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Ranked Tar Heels riding a hot streak and full of confidence

Dan Murphy | Friday, October 10, 2008

Notre Dame is 16-1 all time against North Carolina. The team’s .941 winning percentage against the Tar Heels is the highest against any opponent the Irish have faced at least 12 times.

Traditionally North Carolina has been a cakewalk for the Irish. This time around it’s a much different story.

The 4-1 Tar Heels were ranked in the AP Top 25 – No. 22 – this week for the first time in seven years.

“It is a big confidence booster,” Tar Heels tailback Shaun Draughn said. “We know confidence-wise that we were a good football team, sometimes I think we don’t realize how good we can be as a team.”

Second-year head coach Butch Davis has already matched his win total from his first year at Chapel Hill when the Tar Heels went 4-8. In fact, North Carolina has not won more than four games in a season since 2005, when it went 5-7.

“We are enjoying it, no doubt,” junior quarterback Cameron Sexton said. “Football is a lot of hard work and to have some success now – we are enjoying it.”

Sexton has stepped in and led his team to two impressive wins after starting quarterback T.J. Yates went down because of an injury during the team’s only loss to Virginia Tech.

In their past two games the Tar Heels have knocked off the Miami Hurricanes and trounced No. 24 Connecticut 38-12. With Yates out of the picture, Davis’ team has been getting the job done on defense and special teams.

Sophomore linebacker Bruce Carter blocked three punts against the Huskies, one of which led directly to a Tar Heel touchdown.

“Honestly, I have only watched it one time when we watched film yesterday. I am still surprised today, so I will probably go back and watch it again sometime,” Carter said.

Along with the three blocked kicks, North Carolina also helped its field position with three interceptions off of former Irish quarterback Zach Frazer. Frazer was making his first start for Connecticut after leaving Notre Dame last year.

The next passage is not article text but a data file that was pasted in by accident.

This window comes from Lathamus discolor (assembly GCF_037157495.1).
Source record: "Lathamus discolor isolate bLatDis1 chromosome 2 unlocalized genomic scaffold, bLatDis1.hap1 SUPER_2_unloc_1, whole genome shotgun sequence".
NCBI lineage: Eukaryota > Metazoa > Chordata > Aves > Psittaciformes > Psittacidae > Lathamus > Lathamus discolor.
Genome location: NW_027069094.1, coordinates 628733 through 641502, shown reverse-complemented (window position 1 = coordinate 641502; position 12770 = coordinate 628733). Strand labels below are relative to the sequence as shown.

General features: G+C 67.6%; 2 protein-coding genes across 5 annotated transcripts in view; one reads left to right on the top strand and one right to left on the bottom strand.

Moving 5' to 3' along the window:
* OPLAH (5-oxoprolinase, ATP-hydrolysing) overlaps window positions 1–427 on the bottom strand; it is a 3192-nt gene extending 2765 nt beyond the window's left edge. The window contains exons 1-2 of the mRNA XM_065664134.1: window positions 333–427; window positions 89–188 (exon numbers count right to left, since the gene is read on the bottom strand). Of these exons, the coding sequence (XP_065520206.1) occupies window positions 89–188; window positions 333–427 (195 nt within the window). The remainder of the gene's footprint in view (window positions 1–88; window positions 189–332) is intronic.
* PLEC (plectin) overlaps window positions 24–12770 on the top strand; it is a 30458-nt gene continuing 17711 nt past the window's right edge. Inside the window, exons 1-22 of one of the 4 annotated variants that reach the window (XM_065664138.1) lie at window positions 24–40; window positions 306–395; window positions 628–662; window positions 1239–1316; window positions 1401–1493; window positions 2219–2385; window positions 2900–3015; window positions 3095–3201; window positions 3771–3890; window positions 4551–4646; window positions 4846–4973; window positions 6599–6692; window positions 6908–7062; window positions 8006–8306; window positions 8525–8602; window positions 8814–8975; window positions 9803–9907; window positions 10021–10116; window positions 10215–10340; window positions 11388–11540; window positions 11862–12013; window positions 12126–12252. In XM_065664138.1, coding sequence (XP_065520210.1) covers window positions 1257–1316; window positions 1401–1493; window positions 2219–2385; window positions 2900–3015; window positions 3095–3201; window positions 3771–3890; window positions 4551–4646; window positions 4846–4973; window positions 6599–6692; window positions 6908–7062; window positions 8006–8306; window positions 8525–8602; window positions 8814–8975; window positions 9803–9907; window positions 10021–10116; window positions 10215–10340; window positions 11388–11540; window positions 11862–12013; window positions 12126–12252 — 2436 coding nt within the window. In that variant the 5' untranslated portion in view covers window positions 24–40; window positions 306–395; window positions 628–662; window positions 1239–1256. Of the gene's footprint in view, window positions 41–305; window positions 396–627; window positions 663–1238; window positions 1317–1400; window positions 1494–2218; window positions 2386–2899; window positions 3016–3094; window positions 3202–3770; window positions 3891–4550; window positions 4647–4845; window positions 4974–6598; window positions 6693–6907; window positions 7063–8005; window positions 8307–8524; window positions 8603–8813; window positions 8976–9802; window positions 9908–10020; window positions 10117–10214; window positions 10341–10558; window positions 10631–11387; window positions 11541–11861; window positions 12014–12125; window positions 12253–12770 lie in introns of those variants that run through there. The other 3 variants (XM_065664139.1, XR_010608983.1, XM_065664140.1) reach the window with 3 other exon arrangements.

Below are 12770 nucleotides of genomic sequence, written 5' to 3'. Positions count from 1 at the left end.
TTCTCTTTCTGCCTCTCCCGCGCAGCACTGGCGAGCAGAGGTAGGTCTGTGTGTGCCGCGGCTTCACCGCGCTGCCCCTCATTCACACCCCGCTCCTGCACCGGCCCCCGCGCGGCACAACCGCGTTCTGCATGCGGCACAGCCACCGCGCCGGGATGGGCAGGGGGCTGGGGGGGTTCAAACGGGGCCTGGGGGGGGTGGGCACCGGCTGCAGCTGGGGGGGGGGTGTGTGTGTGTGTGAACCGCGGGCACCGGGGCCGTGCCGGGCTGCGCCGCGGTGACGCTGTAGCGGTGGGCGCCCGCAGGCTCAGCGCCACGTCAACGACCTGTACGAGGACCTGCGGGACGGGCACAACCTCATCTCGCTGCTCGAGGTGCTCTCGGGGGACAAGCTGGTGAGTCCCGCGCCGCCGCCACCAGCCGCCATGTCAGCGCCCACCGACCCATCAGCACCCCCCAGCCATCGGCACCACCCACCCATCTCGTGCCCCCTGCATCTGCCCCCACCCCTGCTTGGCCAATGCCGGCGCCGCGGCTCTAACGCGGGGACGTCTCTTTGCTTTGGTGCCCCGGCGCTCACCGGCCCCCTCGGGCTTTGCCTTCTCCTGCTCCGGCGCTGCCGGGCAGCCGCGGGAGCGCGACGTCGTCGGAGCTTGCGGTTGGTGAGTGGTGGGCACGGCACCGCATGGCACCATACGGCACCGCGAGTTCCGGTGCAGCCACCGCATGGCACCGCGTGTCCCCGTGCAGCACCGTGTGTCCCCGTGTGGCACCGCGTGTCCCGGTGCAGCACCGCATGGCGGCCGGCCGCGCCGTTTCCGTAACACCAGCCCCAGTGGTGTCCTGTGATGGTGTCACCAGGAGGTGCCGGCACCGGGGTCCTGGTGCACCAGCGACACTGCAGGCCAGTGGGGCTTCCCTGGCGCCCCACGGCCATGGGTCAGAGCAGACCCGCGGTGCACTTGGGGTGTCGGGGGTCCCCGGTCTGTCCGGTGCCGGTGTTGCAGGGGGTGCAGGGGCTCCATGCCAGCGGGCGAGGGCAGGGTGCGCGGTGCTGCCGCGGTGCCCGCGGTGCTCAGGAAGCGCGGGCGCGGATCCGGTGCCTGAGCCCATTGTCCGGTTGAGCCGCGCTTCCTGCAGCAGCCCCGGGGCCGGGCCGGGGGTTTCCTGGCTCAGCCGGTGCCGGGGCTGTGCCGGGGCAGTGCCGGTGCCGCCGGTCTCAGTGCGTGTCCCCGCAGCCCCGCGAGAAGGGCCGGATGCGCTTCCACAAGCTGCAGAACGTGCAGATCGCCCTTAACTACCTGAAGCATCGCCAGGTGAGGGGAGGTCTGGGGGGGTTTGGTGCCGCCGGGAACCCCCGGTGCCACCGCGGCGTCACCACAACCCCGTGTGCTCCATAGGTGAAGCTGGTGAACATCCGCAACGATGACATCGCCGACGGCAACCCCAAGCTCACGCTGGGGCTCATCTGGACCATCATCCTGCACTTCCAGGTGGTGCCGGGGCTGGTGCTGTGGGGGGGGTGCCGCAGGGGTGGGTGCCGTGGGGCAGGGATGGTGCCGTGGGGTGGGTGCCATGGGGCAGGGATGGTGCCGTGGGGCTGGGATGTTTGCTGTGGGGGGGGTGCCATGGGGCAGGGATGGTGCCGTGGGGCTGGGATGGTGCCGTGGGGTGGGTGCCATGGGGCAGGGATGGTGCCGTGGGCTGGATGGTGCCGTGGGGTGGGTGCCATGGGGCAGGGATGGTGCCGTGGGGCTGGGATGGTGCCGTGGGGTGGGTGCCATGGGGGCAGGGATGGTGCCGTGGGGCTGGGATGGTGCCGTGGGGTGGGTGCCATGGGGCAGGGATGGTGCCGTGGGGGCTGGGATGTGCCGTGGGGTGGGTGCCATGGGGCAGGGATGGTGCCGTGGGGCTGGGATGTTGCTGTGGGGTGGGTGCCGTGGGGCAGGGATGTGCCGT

The three picks gave North Carolina’s defense 12 total interceptions on the year – more than any other team in the country. Safety Trimane Goddard leads the way with four on his own, but eight different players have intercepted a pass so far this season.

“What North Carolina likes to do is rush their front four and drop seven,” Irish quarterback Jimmy Clausen said. “They get a lot of pressure up front. It makes it hard on the quarterback with the front four getting a lot of pressure and seven guys drop into coverage.”

Clausen said the speedy, athletic UNC secondary is probably the toughest he has faced in his collegiate career.

“They’re pretty good, pretty fast, physical as well. So it will be a good challenge for us,” he said.

Clausen has gone 109 passing attempts since his last interception, which was during the second quarter of Notre Dame’s 23-7 loss to Michigan State on Sept. 20. His streak will definitely be put to the test tomorrow.

According to Clausen, the key to breaking down the tough zone defense is to be patient and allow his receivers to sit down in the small holes downfield.

“There are tight windows, small windows, and you have to take what they give you,” he said.

Against Connecticut, the turnovers and field position allowed North Carolina to put up 38 points despite being held to 263 total yards of offense. The Huskies picked up 10 more first downs and threw for almost 100 more yards than their opponents, but could not overcome their own mistakes.

The Tar Heels started five of their drives in Husky territory, and three more on the 40-yard line or better.

In two short years, Davis has turned around the North Carolina program and has his teams winning games in any way that they can.